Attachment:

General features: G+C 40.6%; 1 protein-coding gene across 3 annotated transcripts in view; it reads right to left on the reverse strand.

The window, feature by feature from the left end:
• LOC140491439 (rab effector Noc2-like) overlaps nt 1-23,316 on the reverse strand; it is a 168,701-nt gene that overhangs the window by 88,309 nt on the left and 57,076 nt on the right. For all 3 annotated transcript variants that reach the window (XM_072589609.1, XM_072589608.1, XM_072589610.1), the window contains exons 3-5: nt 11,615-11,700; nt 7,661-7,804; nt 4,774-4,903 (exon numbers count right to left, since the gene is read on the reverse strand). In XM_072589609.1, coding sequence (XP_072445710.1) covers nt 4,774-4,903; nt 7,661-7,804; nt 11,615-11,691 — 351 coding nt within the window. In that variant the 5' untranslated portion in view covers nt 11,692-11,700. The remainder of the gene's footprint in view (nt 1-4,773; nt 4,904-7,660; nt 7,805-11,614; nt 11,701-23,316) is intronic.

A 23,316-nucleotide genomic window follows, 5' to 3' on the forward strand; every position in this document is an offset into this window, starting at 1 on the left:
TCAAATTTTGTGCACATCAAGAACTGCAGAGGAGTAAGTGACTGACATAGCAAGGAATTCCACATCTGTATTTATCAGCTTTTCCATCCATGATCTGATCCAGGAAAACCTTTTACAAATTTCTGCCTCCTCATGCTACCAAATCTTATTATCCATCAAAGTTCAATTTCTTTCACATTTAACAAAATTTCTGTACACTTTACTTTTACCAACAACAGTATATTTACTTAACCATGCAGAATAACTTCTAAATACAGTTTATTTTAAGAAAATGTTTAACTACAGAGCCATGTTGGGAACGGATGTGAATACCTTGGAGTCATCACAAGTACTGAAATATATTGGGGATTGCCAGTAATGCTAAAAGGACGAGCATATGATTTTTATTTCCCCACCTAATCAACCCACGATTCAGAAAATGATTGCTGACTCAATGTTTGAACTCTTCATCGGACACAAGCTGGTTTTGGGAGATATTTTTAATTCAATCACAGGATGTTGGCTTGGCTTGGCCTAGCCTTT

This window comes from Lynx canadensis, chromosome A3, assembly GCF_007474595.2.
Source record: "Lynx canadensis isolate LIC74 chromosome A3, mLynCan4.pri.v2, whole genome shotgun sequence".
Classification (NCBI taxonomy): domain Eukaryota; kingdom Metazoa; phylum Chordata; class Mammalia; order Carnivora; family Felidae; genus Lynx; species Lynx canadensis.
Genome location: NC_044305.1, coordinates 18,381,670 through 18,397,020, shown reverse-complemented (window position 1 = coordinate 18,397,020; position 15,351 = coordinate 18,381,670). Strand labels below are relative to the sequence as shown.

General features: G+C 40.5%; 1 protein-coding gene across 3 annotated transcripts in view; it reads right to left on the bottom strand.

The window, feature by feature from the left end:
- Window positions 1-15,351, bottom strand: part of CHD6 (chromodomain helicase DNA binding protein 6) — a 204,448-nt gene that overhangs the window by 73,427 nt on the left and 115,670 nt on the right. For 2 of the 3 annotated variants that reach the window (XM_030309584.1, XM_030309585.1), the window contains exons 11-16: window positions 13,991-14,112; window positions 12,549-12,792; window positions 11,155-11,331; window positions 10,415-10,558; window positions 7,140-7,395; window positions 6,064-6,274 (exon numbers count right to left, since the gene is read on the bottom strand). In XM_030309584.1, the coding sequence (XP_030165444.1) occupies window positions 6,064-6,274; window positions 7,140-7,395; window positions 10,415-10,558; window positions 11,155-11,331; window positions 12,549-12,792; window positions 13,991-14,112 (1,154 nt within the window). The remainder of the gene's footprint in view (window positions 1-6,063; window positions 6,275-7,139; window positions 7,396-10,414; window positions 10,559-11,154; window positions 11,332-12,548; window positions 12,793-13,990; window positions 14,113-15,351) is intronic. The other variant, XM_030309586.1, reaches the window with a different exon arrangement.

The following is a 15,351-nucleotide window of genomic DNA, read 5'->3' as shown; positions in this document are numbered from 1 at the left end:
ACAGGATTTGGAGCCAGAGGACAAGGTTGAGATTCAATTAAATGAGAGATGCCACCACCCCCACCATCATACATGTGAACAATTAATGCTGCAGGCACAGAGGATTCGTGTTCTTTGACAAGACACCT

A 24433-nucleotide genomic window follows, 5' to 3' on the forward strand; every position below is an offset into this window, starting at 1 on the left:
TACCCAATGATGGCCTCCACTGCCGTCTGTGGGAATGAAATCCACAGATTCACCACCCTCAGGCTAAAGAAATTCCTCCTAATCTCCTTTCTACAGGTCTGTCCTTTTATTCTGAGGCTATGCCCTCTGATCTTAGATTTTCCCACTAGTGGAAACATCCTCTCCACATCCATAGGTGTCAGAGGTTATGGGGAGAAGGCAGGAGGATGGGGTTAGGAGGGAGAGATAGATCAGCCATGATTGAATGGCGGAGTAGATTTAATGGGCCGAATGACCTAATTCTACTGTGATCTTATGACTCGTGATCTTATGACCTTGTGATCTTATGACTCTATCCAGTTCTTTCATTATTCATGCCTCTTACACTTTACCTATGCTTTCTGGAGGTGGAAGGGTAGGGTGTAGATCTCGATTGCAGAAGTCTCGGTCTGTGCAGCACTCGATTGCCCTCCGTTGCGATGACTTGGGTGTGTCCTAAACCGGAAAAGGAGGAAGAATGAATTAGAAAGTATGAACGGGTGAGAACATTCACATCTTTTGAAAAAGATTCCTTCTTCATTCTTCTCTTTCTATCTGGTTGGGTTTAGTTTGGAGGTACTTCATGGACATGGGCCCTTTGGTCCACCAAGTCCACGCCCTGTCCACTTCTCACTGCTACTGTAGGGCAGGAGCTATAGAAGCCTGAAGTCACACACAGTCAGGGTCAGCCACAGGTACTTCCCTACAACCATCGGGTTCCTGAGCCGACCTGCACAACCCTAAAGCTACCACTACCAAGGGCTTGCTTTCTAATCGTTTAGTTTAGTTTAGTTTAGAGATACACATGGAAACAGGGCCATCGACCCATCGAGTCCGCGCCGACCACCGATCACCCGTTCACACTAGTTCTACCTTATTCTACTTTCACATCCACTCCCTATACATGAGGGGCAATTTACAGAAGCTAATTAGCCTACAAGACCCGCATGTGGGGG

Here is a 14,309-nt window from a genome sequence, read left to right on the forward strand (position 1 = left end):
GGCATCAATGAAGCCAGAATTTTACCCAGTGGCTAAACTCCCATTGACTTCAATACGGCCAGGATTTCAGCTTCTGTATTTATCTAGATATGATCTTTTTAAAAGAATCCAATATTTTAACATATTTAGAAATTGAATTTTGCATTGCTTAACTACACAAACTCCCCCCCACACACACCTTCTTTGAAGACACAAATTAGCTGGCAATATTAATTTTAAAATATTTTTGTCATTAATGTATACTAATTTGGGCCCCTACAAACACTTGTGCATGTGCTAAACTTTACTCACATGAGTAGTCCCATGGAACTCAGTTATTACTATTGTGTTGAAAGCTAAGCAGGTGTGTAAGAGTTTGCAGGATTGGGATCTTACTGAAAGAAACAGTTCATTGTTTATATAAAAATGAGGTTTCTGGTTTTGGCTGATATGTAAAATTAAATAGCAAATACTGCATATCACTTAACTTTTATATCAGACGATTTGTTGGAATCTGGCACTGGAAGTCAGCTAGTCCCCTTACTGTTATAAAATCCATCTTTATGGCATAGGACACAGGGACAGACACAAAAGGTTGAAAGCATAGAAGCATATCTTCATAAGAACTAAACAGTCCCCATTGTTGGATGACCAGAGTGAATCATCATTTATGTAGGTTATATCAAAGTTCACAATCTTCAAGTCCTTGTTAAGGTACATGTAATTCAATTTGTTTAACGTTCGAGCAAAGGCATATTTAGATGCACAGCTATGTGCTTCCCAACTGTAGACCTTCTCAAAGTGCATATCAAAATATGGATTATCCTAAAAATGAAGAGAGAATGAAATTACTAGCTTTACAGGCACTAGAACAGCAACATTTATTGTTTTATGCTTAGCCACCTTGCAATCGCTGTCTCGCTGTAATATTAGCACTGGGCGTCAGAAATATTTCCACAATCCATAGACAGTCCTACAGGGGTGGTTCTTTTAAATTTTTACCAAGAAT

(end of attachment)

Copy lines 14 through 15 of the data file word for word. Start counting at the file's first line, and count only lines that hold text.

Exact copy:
ACAGGATTTGGAGCCAGAGGACAAGGTTGAGATTCAATTAAATGAGAGATGCCACCACCCCCACCATCATACATGTGAACAATTAATGCTGCAGGCACAGAGGATTCGTGTTCTTTGACAAGACACCT

A 24433-nucleotide genomic window follows, 5' to 3' on the forward strand; every position below is an offset into this window, starting at 1 on the left: